Flint’s Water – and Honesty – Crisis
In addition to these plot points, Flint: Who can you trust? depicts the activism of the city’s beleaguered residents in response to what appears to be a government-triggered disaster. As part of this activism, residents appeal for outside support in the form of scientists, so-called “experts” and celebrities. However, it’s proving to be a combustible mix amid numerous changing sides, charges, civil lawsuits and criminal cases, as Flint’s water quality remains the subject of fierce debate and human beings suffer en masse.
The essential nature of water to life is at the heart of this saga. Flint: Who can you trust? recounts that in their efforts to run the Michigan government like a business, a deadly decision was made by then Michigan Governor Rick Snyder and his GOP cohorts: to switch Flint’s water source from Lake Huron to the Flint River as a cost reduction measure. But, as Flint activist Melissa Mays argues in the film, “Flint River is a dumping ground,” full of polluted water.
Unlike water from the Great Lakes, this river water is so corrosive that it causes particles from the city’s lead pipes to leach into the water supply, wreaking havoc on Flint’s occupants. In great detail, Baxter’s survey cameras show the hardship caused by the contaminated water and suffered by the town’s residents. Dr. Mona Hanna-Attisha is sounding the alarm, saying hearing about such high levels of toxicity is freaking out “paediatricians…”.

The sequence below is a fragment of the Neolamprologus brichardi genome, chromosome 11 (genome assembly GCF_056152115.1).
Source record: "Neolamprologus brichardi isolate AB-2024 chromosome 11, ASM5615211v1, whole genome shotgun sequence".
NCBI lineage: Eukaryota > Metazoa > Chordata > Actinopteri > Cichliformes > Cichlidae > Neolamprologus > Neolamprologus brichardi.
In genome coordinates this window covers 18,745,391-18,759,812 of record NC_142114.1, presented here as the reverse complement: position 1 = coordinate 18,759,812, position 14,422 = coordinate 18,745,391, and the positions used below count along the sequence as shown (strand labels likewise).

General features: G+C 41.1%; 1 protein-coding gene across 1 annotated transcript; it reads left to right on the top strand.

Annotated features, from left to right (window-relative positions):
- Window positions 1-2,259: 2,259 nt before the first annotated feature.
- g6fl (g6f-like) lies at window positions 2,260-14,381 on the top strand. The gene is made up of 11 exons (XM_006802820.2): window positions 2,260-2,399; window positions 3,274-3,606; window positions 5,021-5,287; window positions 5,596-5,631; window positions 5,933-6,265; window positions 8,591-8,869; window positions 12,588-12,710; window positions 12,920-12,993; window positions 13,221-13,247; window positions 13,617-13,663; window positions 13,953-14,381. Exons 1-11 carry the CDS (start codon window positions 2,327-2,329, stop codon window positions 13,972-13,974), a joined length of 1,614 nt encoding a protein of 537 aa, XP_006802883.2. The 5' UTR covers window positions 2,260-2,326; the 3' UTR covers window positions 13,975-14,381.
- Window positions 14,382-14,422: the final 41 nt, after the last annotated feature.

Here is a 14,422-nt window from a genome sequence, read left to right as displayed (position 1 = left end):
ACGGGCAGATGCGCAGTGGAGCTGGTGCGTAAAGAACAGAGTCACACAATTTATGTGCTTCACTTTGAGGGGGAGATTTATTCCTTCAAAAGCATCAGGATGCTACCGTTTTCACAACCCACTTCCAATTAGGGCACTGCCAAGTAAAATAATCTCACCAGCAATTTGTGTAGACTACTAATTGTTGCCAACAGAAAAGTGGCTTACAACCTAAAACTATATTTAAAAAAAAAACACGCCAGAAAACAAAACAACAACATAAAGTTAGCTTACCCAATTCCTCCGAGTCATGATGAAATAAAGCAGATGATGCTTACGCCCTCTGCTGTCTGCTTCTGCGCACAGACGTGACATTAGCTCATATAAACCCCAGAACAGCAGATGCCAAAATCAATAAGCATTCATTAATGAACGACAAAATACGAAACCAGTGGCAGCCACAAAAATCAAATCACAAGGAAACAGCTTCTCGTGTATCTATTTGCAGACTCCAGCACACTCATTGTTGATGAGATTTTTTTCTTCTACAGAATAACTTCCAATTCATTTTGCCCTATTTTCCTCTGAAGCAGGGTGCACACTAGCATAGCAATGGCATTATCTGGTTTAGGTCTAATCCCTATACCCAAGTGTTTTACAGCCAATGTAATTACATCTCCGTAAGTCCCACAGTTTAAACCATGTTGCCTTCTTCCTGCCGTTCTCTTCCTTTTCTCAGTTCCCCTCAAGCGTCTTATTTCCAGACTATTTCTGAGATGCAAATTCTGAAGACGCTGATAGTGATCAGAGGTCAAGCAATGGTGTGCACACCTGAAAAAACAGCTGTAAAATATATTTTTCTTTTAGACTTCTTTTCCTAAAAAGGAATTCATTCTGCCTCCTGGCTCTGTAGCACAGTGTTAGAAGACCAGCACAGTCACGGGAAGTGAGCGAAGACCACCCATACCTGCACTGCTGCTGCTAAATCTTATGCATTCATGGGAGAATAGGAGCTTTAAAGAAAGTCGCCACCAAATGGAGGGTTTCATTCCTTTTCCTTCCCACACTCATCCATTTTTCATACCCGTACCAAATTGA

Physically, contaminated water seems to cause rashes that resemble chickenpox, deafness, etc. It also led to the largest outbreak of Legionnaires’ disease in the United States. But the impacts go beyond the physical. According to the doc, reading levels drop by about 50% in school children, who also experience behavioral changes, going abruptly from hyper-energetic to lethargic. The mass suffering is also causing high levels of anguish and anxiety as property prices fall precipitously, preventing desperate homeowners from selling their homes and moving out. The majority of Flint’s citizens are African Americans, and the urgent situation looks like another experiment in environmental racism.
Prior to the water disaster, Flint – once known as “Vehicle City” – had already been devastated by General Motors’ for-profit decisions to shut down a city’s economic lifeline which, according to the film , “was Silicon Valley”. and “the wealthiest city in America” before car factories were closed and relocated to countries with lower paid labor. The heroic mass strike of 1936, when proletarians staged a sit-down strike at Flint’s auto factories, is missing from the film’s montage of Flint’s history using archival footage and news. (Their legacy ripples through the fiery Flint activists of today.)
Baxter’s shots of condemned homes in a town that now has “America’s highest violent crime rate” recall another documentary by Flint’s most famous local hero, Michael Moore, whose first film, from 1989 Roger and mefocused on how downsizing and desertion from the auto industry destroyed Flint’s way of life.